Alberto Mattia Serafin

The Secularization of Italian Marital Law from the Pisanelli Code (1865) to the Cirinnà Law (No. 76/2016): Back to the Start?


Italy represents a unique situational context to assess the relationship between, on the one hand, marriage, civil unions and registered partnerships (as well as connected aspects like separation and divorce) and, on the other, the ever-growing evolution of social, cultural, economic and religious customs and traditions. In this conference, I will start the analysis from art. 156 of the 1865 Italian Civil Code, which explicitly defined marriage as a «contract», thus extending the ius connubii to laic couples. This «contractual» qualification, borrowed from the French Code Civil (1804), was perfectly compliant with the «deconfessionalization» carried on by the «separatist» – uti cives or uti fideles – liberal thought of that time. If the current Civil Code (1942) was somehow influenced by such principles, notwithstanding the fact that in the meantime the Lateran Treaties introduced the so-called «holy marriage with civil recognition», only the new Constitution (1948) cast a new light on this part of family law: art. 29, indeed, «recognizes the rights of the family as a natural society founded on marriage», while artt. 2 and 3 respectively protect all «social groups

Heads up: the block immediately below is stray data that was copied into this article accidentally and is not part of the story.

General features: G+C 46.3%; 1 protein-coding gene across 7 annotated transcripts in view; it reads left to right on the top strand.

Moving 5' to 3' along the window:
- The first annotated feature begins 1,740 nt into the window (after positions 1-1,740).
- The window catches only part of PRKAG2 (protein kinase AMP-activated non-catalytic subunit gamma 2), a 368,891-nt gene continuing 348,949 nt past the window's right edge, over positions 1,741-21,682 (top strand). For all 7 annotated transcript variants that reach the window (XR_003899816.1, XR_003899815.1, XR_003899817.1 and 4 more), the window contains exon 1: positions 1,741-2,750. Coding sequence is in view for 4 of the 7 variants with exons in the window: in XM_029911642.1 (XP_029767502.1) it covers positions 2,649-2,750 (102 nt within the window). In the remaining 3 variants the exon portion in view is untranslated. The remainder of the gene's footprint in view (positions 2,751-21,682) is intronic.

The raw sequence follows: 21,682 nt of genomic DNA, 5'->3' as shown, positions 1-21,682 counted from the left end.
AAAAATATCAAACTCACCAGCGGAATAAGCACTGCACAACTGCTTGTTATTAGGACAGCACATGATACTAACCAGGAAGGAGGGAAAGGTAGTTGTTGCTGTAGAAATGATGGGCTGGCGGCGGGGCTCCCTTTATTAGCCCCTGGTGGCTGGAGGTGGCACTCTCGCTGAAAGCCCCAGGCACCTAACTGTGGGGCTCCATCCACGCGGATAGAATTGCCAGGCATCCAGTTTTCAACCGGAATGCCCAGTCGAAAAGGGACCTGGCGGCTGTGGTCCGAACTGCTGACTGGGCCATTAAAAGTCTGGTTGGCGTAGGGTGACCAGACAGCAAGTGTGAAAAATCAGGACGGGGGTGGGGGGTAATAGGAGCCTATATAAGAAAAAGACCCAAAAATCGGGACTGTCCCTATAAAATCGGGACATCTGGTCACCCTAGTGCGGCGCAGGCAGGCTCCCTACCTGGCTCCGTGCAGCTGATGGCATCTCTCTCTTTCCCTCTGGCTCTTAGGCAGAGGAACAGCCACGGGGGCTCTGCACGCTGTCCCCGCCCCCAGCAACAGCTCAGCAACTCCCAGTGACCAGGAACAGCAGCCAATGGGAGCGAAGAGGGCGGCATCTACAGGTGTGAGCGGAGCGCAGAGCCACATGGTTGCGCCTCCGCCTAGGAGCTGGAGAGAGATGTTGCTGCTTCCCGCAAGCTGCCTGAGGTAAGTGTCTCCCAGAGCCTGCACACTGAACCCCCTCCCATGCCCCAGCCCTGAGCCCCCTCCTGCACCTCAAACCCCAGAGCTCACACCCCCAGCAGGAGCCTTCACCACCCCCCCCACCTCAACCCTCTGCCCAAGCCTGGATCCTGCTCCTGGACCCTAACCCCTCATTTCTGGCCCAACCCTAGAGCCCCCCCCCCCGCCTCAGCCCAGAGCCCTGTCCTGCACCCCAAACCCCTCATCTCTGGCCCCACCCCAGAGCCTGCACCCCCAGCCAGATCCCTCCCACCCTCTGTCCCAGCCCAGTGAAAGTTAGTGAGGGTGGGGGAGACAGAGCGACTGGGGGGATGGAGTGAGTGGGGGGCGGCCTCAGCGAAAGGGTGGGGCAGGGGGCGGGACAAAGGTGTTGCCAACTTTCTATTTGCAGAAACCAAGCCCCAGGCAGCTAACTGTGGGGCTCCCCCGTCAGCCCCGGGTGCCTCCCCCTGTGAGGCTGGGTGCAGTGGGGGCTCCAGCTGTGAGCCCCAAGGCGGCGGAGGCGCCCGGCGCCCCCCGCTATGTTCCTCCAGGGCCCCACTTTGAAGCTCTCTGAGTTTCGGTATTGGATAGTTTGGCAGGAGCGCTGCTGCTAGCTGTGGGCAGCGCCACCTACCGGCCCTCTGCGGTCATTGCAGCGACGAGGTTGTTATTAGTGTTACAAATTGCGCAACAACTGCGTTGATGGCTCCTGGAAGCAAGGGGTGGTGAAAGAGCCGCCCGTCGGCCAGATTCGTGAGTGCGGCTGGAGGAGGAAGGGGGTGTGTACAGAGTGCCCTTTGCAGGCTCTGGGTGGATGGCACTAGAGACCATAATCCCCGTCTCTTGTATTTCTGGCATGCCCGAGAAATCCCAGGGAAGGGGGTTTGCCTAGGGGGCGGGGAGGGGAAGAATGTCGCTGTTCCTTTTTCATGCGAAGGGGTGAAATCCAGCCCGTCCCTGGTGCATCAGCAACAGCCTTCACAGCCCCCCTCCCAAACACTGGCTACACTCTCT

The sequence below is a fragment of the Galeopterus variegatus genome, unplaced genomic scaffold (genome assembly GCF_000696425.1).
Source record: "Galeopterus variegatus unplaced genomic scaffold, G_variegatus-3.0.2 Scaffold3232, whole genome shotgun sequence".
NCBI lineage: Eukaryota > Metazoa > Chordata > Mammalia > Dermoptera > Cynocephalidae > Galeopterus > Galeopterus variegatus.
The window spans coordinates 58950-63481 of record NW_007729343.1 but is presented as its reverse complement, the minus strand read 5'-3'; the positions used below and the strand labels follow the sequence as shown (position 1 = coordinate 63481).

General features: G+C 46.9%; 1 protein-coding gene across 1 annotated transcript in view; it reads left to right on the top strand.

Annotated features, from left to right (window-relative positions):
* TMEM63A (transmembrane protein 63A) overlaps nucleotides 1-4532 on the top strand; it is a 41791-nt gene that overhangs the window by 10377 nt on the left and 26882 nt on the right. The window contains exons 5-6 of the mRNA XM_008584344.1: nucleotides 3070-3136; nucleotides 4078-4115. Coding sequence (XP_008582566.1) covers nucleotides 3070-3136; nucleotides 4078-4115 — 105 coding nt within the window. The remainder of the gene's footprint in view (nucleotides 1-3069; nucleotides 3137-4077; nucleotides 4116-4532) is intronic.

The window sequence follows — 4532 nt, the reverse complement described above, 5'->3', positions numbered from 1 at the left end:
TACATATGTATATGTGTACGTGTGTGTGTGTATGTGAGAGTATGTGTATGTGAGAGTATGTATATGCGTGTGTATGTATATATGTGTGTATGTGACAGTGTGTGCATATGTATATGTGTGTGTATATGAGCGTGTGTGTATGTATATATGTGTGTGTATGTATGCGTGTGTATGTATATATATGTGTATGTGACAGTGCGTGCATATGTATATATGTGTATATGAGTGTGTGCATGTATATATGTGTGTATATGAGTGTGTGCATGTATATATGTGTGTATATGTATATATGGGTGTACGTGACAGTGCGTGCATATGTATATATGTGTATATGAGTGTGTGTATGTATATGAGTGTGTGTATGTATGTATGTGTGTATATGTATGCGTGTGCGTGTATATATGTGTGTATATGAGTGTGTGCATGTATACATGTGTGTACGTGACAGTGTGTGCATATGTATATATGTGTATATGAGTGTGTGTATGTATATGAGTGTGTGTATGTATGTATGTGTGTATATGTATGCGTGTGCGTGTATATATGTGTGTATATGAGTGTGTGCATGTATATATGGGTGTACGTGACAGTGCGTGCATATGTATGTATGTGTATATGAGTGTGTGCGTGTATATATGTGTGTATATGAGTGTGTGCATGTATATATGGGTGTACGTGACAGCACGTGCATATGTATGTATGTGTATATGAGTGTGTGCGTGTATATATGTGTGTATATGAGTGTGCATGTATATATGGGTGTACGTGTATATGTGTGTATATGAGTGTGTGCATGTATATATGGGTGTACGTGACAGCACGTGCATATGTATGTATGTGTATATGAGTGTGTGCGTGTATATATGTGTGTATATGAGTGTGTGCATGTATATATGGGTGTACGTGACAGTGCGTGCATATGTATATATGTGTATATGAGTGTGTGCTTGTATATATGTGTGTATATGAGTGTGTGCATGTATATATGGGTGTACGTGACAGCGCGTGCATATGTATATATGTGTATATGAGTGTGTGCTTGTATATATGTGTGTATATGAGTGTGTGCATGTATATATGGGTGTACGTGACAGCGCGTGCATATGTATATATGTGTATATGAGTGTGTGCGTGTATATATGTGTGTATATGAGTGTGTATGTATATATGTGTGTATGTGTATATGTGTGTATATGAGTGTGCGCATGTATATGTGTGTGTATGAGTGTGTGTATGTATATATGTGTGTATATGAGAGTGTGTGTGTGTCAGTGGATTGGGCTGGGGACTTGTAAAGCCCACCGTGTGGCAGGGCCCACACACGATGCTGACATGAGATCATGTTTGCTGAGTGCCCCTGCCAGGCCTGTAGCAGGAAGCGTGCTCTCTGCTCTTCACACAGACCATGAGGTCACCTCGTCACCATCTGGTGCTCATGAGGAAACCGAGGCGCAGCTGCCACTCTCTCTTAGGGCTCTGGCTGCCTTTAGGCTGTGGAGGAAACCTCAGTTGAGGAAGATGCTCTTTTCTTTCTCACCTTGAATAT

where personality is expressed» and exclude discrimination based, inter alia, on «sex» and «religion». The new legal framework allowed the Constitutional Court and shortly after the legislator to introduce significant changes: the «indissolubility dogma» was wiped out in 1970, while the 1975 reform definitely hypostatized the objective of marital parity. The «secularization» process was completed in 2016, with the regulation of same-sex unions; however, some issues – like polygamous relationships – are still disputed and underresearched, and they will be consequently dealt with.


Alberto Mattia Serafin (July 17th, 1995) is Lawyer in Rome and PhD Candidate – 3rd year – at the University of Cassino (Italy). He graduated in Law at LUISS University (110/110 cum laude and honorable mention by the Evaluating Commission). Former Visiting Researcher at Max-Planck-Institut für ausländisches und internationales Privatrecht (2019), he studied in prestigious Universities (Cambridge, LSE, Harvard) and he is currently Independent Researcher at UNIDROIT. Speaker in national and international seminars, he is author of many articles, case-notes and reviews.